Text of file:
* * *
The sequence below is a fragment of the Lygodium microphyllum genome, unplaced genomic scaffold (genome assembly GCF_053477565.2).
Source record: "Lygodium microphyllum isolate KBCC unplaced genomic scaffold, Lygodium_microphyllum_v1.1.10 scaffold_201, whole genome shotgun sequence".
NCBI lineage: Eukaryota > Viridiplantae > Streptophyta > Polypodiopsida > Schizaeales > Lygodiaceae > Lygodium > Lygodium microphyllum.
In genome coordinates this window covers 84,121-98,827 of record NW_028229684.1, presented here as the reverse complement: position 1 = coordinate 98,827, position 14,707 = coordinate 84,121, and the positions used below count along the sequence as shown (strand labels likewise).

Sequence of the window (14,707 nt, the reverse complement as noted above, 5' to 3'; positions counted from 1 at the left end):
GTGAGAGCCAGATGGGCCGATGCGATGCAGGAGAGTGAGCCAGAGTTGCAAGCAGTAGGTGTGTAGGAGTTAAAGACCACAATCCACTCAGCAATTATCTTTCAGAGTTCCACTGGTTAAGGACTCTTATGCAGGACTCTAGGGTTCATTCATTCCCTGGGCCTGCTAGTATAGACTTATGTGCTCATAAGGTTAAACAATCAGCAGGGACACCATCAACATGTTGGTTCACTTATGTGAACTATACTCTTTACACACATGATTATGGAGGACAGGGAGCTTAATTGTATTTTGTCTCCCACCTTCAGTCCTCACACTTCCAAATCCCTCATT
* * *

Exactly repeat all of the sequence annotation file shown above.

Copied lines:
The sequence below is a fragment of the Lygodium microphyllum genome, unplaced genomic scaffold (genome assembly GCF_053477565.2).
Source record: "Lygodium microphyllum isolate KBCC unplaced genomic scaffold, Lygodium_microphyllum_v1.1.10 scaffold_201, whole genome shotgun sequence".
NCBI lineage: Eukaryota > Viridiplantae > Streptophyta > Polypodiopsida > Schizaeales > Lygodiaceae > Lygodium > Lygodium microphyllum.
In genome coordinates this window covers 84,121-98,827 of record NW_028229684.1, presented here as the reverse complement: position 1 = coordinate 98,827, position 14,707 = coordinate 84,121, and the positions used below count along the sequence as shown (strand labels likewise).

Sequence of the window (14,707 nt, the reverse complement as noted above, 5' to 3'; positions counted from 1 at the left end):
GTGAGAGCCAGATGGGCCGATGCGATGCAGGAGAGTGAGCCAGAGTTGCAAGCAGTAGGTGTGTAGGAGTTAAAGACCACAATCCACTCAGCAATTATCTTTCAGAGTTCCACTGGTTAAGGACTCTTATGCAGGACTCTAGGGTTCATTCATTCCCTGGGCCTGCTAGTATAGACTTATGTGCTCATAAGGTTAAACAATCAGCAGGGACACCATCAACATGTTGGTTCACTTATGTGAACTATACTCTTTACACACATGATTATGGAGGACAGGGAGCTTAATTGTATTTTGTCTCCCACCTTCAGTCCTCACACTTCCAAATCCCTCATT